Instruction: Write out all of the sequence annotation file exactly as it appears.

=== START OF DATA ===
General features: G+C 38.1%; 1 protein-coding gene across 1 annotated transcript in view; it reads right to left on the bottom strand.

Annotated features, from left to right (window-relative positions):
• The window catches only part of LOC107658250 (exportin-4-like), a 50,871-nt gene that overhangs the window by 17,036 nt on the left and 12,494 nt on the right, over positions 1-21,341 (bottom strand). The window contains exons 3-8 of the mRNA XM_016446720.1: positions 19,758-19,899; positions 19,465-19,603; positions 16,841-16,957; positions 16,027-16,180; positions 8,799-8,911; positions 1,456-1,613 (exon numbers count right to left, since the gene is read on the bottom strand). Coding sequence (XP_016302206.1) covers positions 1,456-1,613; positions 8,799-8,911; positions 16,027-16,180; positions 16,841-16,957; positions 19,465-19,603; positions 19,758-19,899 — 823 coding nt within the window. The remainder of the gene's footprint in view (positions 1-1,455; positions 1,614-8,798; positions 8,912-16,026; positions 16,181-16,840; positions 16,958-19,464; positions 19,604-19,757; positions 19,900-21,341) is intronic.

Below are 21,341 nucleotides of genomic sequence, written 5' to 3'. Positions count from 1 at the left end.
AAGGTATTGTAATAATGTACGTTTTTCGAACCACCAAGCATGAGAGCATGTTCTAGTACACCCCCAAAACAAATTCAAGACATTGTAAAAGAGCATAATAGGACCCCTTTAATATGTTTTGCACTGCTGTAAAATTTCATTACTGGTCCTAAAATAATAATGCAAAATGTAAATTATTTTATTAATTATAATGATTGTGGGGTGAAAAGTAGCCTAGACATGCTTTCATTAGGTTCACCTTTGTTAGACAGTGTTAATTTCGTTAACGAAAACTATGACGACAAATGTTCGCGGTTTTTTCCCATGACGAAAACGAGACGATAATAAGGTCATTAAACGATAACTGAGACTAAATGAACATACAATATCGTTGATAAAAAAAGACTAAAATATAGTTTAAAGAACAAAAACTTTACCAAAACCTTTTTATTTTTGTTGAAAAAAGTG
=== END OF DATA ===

General features: G+C 38.1%; 1 protein-coding gene across 1 annotated transcript in view; it reads right to left on the bottom strand.

Annotated features, from left to right (window-relative positions):
• The window catches only part of LOC107658250 (exportin-4-like), a 50,871-nt gene that overhangs the window by 17,036 nt on the left and 12,494 nt on the right, over positions 1-21,341 (bottom strand). The window contains exons 3-8 of the mRNA XM_016446720.1: positions 19,758-19,899; positions 19,465-19,603; positions 16,841-16,957; positions 16,027-16,180; positions 8,799-8,911; positions 1,456-1,613 (exon numbers count right to left, since the gene is read on the bottom strand). Coding sequence (XP_016302206.1) covers positions 1,456-1,613; positions 8,799-8,911; positions 16,027-16,180; positions 16,841-16,957; positions 19,465-19,603; positions 19,758-19,899 — 823 coding nt within the window. The remainder of the gene's footprint in view (positions 1-1,455; positions 1,614-8,798; positions 8,912-16,026; positions 16,181-16,840; positions 16,958-19,464; positions 19,604-19,757; positions 19,900-21,341) is intronic.

Below are 21,341 nucleotides of genomic sequence, written 5' to 3'. Positions count from 1 at the left end.
AAGGTATTGTAATAATGTACGTTTTTCGAACCACCAAGCATGAGAGCATGTTCTAGTACACCCCCAAAACAAATTCAAGACATTGTAAAAGAGCATAATAGGACCCCTTTAATATGTTTTGCACTGCTGTAAAATTTCATTACTGGTCCTAAAATAATAATGCAAAATGTAAATTATTTTATTAATTATAATGATTGTGGGGTGAAAAGTAGCCTAGACATGCTTTCATTAGGTTCACCTTTGTTAGACAGTGTTAATTTCGTTAACGAAAACTATGACGACAAATGTTCGCGGTTTTTTCCCATGACGAAAACGAGACGATAATAAGGTCATTAAACGATAACTGAGACTAAATGAACATACAATATCGTTGATAAAAAAAGACTAAAATATAGTTTAAAGAACAAAAACTTTACCAAAACCTTTTTATTTTTGTTGAAAAAAGTG